Tonight's "sunset". At least it was sort of raining. Nighty night. Here's a Tom Waits song I never had trouble appreciating: https://youtu.be/Q5N0HTjiRP0.
There's a young mountain lion hanging around the ranch. I saw it last week as I drove up. It was sitting at the edge of the driveway. It got that disgruntled look that cats get and scurried into the brush.
At first I thought it was a deer. Then, like Cletus the slack-jawed yokel in every horror movie, realized, "That don't move like no deer." It had to be pretty young, as it still had it's dark markings and wasn't as large as a full-grown mountain lion. Which I've also seen.
It was up in the Blues in eastern Washington. We had driven into the mountains for the day, and had just stopped to put snow chains on when it stepped into road in front of us, no more than 30 feet away. We all stared at each other for awhile, then it continued across the road and disappeared into the woods on the other side. It was big. Really big. Bending down on the ground with my back to the woods in order to put on chains was more exciting than usual that day.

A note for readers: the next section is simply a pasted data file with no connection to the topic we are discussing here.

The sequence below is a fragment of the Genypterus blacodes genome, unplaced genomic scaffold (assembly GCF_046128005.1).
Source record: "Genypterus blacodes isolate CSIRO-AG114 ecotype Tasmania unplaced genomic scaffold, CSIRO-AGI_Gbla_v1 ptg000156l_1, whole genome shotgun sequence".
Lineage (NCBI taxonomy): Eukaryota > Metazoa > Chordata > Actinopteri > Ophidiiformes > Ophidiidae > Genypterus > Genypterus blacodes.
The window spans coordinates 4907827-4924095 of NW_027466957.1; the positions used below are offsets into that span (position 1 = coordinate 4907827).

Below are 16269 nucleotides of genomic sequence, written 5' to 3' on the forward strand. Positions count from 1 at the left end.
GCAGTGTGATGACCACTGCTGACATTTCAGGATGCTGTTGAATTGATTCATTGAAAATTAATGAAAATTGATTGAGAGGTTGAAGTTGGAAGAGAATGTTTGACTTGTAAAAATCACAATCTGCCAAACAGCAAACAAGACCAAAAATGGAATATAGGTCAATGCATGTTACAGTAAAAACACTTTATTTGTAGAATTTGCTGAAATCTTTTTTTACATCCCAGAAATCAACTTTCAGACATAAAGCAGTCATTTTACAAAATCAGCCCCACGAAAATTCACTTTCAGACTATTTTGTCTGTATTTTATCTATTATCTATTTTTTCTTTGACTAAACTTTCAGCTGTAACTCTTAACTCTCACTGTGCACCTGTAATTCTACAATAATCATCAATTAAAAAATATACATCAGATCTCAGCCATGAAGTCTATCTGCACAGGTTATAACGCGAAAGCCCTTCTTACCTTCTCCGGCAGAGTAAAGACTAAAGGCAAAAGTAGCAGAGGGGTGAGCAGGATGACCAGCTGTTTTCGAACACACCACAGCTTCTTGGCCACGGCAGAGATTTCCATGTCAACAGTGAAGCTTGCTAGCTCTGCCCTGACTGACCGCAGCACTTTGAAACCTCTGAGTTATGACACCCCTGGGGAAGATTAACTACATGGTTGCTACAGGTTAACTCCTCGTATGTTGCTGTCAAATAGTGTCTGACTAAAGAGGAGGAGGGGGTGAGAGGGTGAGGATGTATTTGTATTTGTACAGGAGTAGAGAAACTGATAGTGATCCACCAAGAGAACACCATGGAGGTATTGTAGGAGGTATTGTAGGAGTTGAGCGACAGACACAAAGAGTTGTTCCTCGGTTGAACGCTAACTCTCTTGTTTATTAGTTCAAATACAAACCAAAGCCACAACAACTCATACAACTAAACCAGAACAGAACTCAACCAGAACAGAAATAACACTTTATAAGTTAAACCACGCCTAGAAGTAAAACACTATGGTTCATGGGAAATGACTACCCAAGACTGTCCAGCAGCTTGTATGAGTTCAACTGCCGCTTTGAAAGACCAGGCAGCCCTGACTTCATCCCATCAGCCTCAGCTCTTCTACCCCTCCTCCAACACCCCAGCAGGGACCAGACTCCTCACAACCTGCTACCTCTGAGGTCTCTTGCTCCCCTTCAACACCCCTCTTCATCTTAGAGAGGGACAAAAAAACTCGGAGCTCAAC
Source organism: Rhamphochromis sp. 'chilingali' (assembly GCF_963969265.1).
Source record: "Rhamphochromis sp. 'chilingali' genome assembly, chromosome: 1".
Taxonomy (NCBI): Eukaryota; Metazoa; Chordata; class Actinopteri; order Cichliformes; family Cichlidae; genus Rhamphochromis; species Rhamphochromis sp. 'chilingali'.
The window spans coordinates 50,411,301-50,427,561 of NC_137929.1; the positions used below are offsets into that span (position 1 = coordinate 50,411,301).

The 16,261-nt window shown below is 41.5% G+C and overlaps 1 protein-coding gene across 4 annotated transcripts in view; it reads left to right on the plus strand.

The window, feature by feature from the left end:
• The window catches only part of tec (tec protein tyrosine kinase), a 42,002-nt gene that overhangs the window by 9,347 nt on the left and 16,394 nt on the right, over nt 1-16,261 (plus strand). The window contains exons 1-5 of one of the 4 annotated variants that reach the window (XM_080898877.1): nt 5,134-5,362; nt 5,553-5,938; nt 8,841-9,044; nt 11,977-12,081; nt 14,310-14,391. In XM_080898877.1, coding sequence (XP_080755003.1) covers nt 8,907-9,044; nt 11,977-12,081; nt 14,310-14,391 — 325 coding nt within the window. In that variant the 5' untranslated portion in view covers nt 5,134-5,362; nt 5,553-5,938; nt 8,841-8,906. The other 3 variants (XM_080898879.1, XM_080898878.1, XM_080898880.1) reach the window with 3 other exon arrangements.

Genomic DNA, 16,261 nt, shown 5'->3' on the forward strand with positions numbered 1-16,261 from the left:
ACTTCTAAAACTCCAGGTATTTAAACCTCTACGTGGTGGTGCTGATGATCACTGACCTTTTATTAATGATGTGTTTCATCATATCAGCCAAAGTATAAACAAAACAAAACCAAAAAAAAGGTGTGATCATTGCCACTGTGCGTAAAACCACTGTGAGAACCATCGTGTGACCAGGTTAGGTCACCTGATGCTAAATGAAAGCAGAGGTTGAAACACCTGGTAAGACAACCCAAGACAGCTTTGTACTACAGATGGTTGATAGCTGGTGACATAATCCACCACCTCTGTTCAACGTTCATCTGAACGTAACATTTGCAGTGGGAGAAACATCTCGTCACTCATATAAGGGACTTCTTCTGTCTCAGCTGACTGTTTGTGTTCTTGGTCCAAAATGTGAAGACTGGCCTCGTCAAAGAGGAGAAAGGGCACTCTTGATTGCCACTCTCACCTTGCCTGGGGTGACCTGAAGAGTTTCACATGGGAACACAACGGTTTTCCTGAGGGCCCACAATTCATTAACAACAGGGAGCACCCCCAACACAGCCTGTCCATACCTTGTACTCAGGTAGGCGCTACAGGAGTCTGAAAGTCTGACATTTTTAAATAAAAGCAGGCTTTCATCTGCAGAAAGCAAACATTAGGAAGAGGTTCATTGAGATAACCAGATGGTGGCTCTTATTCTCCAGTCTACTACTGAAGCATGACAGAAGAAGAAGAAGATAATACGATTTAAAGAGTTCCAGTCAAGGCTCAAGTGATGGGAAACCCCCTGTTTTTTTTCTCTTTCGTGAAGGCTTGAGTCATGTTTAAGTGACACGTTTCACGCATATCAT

The owner told me today that they've already lost a chicken who refused to go into the coop one evening a few days ago. The life of an adventurous free-range chicken is severely truncated once night falls. Could have been anything really. Fox, bobcat, owl, coyote. Maybe even that mountain lion. It's probably just coming down the creek to drink water, but I'm sure a chicken snack is always welcome. Circle of life.
Fortunately, they rarely go after healthy adult horses. Most of the time when they do, they're sick or injured. Then, it's usually more of a suicide by horse situation. If a healthy mountain lion attacks though, the horse is generally out of luck.
The owners do have a young grandson who lives on the ranch with his parents, and is outside by himself a lot. I'm sure they'll keep him inside for awhile. Someone else saw the cat a few days before I did, so it wasn't a one-time visit. That's fairly unusual. Hopefully they'll find a live-trapper, not a hunter, to catch it if it keeps stopping by. Never a dull moment.